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ernment over it. He was, as Will Durant once described Aristotle’s God, a “do-nothing king,” who “reigns, but does not rule.”2 Deism banished the idea of God’s being actively engaged in the universe and in human history. The deists sent Providence into exile. And as we have noted, though deism never really became an organized religion, its central idea has persisted deeply in the American psyche. On the practical level, the view of God held by most Americans today is not the biblical view of God and His providence but is at best a deistic understanding of God. It is a view of a God who is isolated from the daily affairs of this world—a God who has no providence. In our lifetime we have seen the banishment of God from the public square. He is not to be spoken of in the domain of public education. We have chosen what we call a religiously “neutral” education, a notion that is manifestly impossible. Every educational curriculum has a philosophical framework. A program of education is conducted either within the framework of theism or against the framework of theism. There is no neutral ground. The current situation in America is that God is not permitted in the educational arena or in the arena of government. Religion is still protected by our first amendment, of course. But in reality what gets protected today is personal religion, as long as it is

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contained on a cultural reservation, outside the sphere of everyday life. Religion is viewed as something for the edification of the soul, for personal strength, but with no bearing on things like economics or government or education. That is deism with a vengeance. God’s relevance is restricted to the private and personal sphere. He has no place in the public square. B ringing G od B ack , to B less A merica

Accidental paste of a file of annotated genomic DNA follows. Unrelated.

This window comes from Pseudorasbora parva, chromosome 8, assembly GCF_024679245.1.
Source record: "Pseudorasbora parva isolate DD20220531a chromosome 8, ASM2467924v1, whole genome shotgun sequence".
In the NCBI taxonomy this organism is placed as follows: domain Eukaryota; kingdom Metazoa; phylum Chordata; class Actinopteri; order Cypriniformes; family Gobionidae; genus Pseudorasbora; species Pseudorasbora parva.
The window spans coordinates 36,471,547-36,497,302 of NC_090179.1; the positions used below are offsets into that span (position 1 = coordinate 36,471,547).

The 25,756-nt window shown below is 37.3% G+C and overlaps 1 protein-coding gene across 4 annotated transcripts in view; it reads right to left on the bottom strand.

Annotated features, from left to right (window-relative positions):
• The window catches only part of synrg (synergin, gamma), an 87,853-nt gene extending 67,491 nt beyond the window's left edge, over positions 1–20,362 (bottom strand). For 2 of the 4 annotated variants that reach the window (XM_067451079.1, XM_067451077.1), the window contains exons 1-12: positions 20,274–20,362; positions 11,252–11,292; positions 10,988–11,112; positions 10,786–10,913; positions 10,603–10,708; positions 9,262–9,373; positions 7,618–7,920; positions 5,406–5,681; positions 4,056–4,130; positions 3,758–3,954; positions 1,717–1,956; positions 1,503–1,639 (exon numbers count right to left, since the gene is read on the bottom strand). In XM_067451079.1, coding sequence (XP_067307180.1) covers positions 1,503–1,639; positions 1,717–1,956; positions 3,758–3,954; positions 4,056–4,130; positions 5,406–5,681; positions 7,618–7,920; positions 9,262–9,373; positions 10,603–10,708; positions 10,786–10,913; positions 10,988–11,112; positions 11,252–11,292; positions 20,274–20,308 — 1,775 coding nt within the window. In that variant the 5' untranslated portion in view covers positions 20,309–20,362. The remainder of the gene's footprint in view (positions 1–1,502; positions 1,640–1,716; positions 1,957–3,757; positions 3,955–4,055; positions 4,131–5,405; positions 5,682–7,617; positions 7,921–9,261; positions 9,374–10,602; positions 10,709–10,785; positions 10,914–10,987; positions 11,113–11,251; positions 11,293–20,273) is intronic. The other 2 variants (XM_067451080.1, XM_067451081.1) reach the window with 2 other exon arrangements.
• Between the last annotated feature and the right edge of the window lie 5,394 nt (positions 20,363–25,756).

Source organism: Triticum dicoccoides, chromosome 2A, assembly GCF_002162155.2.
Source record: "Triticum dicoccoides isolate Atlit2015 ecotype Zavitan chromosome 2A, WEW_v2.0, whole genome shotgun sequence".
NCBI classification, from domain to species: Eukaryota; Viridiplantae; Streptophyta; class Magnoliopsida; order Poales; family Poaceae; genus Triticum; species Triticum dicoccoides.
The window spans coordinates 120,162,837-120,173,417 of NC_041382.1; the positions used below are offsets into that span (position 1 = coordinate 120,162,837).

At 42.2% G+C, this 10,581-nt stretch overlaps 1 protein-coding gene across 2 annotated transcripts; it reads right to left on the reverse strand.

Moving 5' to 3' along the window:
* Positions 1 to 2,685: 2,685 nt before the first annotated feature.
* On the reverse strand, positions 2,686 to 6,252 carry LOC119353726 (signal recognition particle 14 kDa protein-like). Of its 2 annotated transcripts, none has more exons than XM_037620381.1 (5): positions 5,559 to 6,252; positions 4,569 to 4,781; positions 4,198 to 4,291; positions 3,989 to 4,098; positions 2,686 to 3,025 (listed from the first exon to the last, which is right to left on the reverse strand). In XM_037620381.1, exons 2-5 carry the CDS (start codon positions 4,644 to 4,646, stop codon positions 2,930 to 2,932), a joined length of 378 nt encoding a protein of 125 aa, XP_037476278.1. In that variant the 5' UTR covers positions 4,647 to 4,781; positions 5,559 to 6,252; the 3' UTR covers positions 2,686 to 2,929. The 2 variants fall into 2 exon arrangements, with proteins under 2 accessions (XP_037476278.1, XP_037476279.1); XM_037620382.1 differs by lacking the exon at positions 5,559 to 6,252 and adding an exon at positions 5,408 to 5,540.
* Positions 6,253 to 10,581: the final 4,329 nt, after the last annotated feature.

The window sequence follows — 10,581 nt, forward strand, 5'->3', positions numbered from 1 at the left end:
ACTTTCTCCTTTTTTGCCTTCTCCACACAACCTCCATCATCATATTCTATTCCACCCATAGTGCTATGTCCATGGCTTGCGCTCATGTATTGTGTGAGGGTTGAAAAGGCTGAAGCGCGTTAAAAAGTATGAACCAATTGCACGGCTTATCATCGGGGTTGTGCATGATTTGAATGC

But the calamity that struck our nation on September 11, 2001, has recalled God from the reservation. Instantly we saw all spheres of American culture rushing to call upon God. The group that was most silent in the initial days and weeks following the disaster was the American Civil Liberties Union. They had long been busy with their court cases in the schools, government, and public square, when suddenly the nation said no to deism and cried out once more for the reaffirmation of divine providence. With this national change of heart came a three-word slogan that was broadcast everywhere. It appeared in signs, on bumper stickers, on windows, and was quoted by millions as our national plea: “God bless America.” “God bless America” has become a societal mantra. It is the prayer cried out by people gripped in the vise of ter-

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rorism. Let us consider for a moment the assumptions contained in this three-word prayer. “God bless America” assumes that there is such a place as “America.” There is no dispute about that. It also assumes that there is such a being as God. These two points are obvious. But the critical word in this three-word phrase is the word bless. A deist has no room for a God who has either the capacity or the desire to bless a nation. For God to bless a nation, He has to be involved in its affairs. For God to bless America, He has to exercise His sovereign power over what is going on in the world. What are we asking for when we get on our knees and say, “Please, God, bless America”? We are asking God to intervene. We’re asking God to intrude for our nation’s well-being. We’re asking God to step into this calamity and bring redemption out of it. D oes G od O nly B less ?

As a Christian and a theologian, I am delighted that the nation is calling upon God for His blessing. But there is much confusion about this. While it is now politically correct to ask God to bless America, we reject the idea that God could have been involved in any way in the tragedy itself. We allow for God’s providence as long as it is a blessing, but we have no room for God’s providence if that provi-

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dence represents some kind of judgment. If we look carefully at the biblical understanding of God and construct our worldview on this basis, we see that God in His providence is a sovereign God, who not only governs nature and the laws of nature but who raises nations up and brings nations low. Within His providence come both blessing and calamity. Let us examine a famous text that deals with this matter. In chapter 45 of Isaiah we read: And Israel My elect, I have even called you by your name; I have named you, though you have not known Me. I am the Lord, and there is no other; There is no God besides Me. ( v v . 4-5)

I am the Lord, and there is no other; I form the light and create darkness, I make peace and create calamity; I, the Lord, do all these things. ( v v . 6-7)